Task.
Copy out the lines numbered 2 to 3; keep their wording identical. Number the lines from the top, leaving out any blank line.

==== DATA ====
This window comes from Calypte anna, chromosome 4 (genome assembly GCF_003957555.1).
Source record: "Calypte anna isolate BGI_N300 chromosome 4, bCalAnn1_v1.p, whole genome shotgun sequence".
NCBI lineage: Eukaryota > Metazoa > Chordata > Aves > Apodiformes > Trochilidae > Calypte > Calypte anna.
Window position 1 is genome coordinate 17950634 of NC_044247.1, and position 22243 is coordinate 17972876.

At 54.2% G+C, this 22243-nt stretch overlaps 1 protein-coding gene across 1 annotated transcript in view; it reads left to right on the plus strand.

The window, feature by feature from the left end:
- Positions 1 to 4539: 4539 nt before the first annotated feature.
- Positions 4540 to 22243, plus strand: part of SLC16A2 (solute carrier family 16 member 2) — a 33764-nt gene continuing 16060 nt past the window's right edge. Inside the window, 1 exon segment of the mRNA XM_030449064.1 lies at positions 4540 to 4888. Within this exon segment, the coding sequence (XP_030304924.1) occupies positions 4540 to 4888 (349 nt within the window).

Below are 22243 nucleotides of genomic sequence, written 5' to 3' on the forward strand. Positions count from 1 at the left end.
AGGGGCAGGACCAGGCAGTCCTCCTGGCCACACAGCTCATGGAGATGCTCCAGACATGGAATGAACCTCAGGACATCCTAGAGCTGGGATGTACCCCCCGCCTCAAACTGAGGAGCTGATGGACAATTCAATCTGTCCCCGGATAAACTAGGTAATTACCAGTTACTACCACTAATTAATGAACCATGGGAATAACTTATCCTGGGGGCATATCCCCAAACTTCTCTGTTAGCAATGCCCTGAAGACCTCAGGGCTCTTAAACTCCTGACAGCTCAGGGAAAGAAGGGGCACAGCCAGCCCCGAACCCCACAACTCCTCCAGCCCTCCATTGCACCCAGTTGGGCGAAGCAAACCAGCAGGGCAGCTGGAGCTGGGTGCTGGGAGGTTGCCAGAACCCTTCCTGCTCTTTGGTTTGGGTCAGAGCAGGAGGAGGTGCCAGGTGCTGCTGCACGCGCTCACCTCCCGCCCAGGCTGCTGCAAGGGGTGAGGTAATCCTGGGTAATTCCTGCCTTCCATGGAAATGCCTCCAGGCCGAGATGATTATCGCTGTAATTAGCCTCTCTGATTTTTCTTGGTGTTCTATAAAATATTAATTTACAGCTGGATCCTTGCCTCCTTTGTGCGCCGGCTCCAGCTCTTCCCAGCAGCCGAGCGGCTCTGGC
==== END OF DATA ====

Source record: "Calypte anna isolate BGI_N300 chromosome 4, bCalAnn1_v1.p, whole genome shotgun sequence".
NCBI lineage: Eukaryota > Metazoa > Chordata > Aves > Apodiformes > Trochilidae > Calypte > Calypte anna.